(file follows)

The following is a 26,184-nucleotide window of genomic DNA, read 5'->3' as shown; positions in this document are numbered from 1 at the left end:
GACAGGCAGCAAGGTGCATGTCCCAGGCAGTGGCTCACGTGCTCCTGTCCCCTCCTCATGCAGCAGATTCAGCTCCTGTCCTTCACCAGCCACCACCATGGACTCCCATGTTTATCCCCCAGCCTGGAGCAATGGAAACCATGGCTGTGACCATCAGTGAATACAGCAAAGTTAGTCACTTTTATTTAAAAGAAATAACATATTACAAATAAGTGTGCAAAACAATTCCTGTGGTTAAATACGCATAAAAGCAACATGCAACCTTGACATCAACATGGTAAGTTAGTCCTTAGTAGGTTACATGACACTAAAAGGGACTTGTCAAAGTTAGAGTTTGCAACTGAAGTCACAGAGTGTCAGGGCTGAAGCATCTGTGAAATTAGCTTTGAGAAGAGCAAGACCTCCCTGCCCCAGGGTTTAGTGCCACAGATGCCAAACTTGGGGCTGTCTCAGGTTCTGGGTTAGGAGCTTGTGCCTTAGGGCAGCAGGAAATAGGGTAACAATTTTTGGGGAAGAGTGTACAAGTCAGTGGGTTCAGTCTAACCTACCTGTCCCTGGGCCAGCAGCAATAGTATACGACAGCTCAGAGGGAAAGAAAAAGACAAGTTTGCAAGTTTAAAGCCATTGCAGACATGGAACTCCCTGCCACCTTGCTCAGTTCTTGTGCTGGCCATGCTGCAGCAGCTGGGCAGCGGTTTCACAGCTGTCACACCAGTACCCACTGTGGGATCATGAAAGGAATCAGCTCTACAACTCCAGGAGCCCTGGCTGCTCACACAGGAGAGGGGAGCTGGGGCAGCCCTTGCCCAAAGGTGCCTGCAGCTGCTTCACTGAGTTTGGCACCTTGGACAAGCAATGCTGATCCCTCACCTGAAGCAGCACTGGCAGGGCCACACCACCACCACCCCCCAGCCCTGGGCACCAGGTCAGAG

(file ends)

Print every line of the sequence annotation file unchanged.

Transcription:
The following is a 26,184-nucleotide window of genomic DNA, read 5'->3' as shown; positions in this document are numbered from 1 at the left end:
GACAGGCAGCAAGGTGCATGTCCCAGGCAGTGGCTCACGTGCTCCTGTCCCCTCCTCATGCAGCAGATTCAGCTCCTGTCCTTCACCAGCCACCACCATGGACTCCCATGTTTATCCCCCAGCCTGGAGCAATGGAAACCATGGCTGTGACCATCAGTGAATACAGCAAAGTTAGTCACTTTTATTTAAAAGAAATAACATATTACAAATAAGTGTGCAAAACAATTCCTGTGGTTAAATACGCATAAAAGCAACATGCAACCTTGACATCAACATGGTAAGTTAGTCCTTAGTAGGTTACATGACACTAAAAGGGACTTGTCAAAGTTAGAGTTTGCAACTGAAGTCACAGAGTGTCAGGGCTGAAGCATCTGTGAAATTAGCTTTGAGAAGAGCAAGACCTCCCTGCCCCAGGGTTTAGTGCCACAGATGCCAAACTTGGGGCTGTCTCAGGTTCTGGGTTAGGAGCTTGTGCCTTAGGGCAGCAGGAAATAGGGTAACAATTTTTGGGGAAGAGTGTACAAGTCAGTGGGTTCAGTCTAACCTACCTGTCCCTGGGCCAGCAGCAATAGTATACGACAGCTCAGAGGGAAAGAAAAAGACAAGTTTGCAAGTTTAAAGCCATTGCAGACATGGAACTCCCTGCCACCTTGCTCAGTTCTTGTGCTGGCCATGCTGCAGCAGCTGGGCAGCGGTTTCACAGCTGTCACACCAGTACCCACTGTGGGATCATGAAAGGAATCAGCTCTACAACTCCAGGAGCCCTGGCTGCTCACACAGGAGAGGGGAGCTGGGGCAGCCCTTGCCCAAAGGTGCCTGCAGCTGCTTCACTGAGTTTGGCACCTTGGACAAGCAATGCTGATCCCTCACCTGAAGCAGCACTGGCAGGGCCACACCACCACCACCCCCCAGCCCTGGGCACCAGGTCAGAG